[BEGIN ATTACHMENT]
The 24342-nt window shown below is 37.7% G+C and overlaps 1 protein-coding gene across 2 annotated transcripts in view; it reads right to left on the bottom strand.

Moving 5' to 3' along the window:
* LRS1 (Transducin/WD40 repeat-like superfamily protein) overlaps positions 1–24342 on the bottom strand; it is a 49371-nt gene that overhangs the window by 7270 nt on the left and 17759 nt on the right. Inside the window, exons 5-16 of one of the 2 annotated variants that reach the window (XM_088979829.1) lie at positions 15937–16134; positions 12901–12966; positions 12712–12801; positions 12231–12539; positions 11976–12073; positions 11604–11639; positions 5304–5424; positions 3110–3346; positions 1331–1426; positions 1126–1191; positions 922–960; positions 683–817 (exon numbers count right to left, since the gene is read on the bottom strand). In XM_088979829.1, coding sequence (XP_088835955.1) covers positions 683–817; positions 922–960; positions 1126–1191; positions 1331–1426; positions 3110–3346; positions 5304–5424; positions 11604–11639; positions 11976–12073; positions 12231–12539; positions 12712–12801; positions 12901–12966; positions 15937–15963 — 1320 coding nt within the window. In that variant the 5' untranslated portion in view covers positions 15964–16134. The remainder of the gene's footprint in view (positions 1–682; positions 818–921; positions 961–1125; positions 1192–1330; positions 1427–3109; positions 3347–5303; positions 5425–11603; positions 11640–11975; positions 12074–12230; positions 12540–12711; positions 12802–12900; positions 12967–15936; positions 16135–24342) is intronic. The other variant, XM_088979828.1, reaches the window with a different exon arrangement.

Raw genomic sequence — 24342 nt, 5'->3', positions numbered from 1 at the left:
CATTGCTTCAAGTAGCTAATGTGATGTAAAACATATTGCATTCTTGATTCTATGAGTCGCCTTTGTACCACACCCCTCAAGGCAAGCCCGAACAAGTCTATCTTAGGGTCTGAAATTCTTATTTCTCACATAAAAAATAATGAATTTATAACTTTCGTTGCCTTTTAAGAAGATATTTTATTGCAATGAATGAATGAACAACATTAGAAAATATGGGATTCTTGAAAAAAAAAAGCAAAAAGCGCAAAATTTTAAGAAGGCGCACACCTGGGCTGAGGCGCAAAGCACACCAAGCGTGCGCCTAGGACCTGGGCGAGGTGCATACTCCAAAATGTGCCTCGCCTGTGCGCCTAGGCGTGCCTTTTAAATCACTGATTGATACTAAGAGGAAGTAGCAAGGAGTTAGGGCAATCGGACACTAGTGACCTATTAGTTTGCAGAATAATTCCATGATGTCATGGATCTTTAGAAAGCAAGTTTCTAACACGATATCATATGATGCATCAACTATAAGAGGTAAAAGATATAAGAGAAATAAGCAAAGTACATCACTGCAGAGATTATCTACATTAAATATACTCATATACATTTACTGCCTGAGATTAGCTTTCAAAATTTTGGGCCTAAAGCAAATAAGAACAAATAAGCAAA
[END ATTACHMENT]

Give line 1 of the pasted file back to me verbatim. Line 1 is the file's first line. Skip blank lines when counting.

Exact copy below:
The 24342-nt window shown below is 37.7% G+C and overlaps 1 protein-coding gene across 2 annotated transcripts in view; it reads right to left on the bottom strand.